The secret to creating high performing teams

1: “When I first walk into any restaurant or any business,” acclaimed restauranteur Danny Meyer writes in his terrific book Setting the Table, “I can immediately guess what type of experience I’m in for by sensing whether the staff members appear to be focused on their work, supportive of one another, and enjoying one another’s company.  If they are out to help one another succeed, I know I stand an excellent chance of having an excellent experience accompanied by a feeling of welcome.”

As the Founder and CEO of Union Square Hospitality Group, Danny and his team have created some of New York’s most beloved restaurants, cafes, and bars (currently 18 venues).  He is also the creator of Shake Shack, which now has more than 250 locations all over the world.

Yesterday, we explored Danny’s business philosophy which intentionally puts the interests of his team members above all other stakeholders.  Including his clients. 

Anyone who’s worked in a restaurant kitchen understands the difficult working conditions: when “the kitchen is hot, with up to thirty people racing around while performing tough tasks in tight quarters. It’s tense,” Danny observes.

2: The secret to building a high performing team?

It starts with mutual trust and respect.  Which Danny believes are “the most powerful tools for building an energetic, motivated, winning team in any field…  The primary reason we have such a loyal and dedicated staff (in a fickle industry notorious for high turnover), is that we understand what people want most from their workplace is to respect and be respected.  And it certainly helps to know that their honest day’s work—mistakes and all—is appreciated.”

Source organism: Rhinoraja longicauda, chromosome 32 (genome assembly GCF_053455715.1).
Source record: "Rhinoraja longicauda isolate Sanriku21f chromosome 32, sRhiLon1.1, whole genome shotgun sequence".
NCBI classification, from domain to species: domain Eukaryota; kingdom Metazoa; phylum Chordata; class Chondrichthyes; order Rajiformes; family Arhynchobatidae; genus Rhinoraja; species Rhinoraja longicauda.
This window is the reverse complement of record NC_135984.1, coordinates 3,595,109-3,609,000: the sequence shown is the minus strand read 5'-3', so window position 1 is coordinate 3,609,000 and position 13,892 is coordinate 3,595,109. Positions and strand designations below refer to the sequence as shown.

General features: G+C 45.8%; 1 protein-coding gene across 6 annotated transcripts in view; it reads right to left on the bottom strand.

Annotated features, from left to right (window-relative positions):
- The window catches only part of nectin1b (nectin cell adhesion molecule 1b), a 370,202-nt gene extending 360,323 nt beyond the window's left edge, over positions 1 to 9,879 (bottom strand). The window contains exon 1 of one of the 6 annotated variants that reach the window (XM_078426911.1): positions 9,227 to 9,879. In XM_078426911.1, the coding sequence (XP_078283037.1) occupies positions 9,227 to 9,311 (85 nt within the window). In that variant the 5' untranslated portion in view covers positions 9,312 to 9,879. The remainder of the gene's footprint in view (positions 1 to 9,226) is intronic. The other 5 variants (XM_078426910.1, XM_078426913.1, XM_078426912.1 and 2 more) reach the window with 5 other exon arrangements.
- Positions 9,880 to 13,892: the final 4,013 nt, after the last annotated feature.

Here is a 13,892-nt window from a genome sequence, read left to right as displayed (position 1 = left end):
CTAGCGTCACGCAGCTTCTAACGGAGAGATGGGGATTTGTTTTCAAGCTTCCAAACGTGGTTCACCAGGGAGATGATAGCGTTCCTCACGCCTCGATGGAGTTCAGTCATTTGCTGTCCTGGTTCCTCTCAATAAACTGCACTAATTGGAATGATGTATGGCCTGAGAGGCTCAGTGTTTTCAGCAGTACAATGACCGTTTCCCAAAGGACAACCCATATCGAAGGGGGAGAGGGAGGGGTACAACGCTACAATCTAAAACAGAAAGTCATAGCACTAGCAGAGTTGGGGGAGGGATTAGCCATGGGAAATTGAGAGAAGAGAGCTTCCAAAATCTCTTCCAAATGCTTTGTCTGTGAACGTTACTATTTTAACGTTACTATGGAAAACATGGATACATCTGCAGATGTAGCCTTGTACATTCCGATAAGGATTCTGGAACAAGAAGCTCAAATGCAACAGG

What happens when a workplace is high on trust and respect?

“People are continually looking for opportunities to help one another,” writes Danny.  “That infectious spirit becomes the culture.  That reciprocally uplifting feeling then translates into a better product because managers help waiters, waiters help cooks, cooks help waiters, and cooks help cooks.”

What does Danny believe is the key to being a great place to work?

“It is the value of the human experience we have with our colleagues—what we learn from one another, how much fun we have working together, and how much mutual respect and trust we share—that has the greatest influence on job satisfaction.

3: In Setting the Table, Danny outlines one of the unique benefits of working at one of his restaurants: “We conduct a monthly dining-voucher program for all staff members with at least three months’ tenure that allows them to dine at any of our restaurants using a credit.”  

This benefit also is a strategic choice,  he explains: “The catch is that in exchange for the credit, employees must answer a detailed questionnaire about their dining experience.”

Experiencing the restaurant as a client creates a heightened sense of what great service looks like: “They are expert at observing their colleagues in the dining room, tasting the food they know so well, and assessing the restaurant’s overall performance,” Danny writes.  “Above all, the program sends our own team a crucial message: ‘We respect, trust, and care enough about you to actively seek and value your input.'”

More tomorrow.

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Reflection:  How would I describe my organization’s workplace culture?  Are any of Danny’s ideas or practices worth exploring further?  

Action:  Discuss with a colleague or at my next team meeting.

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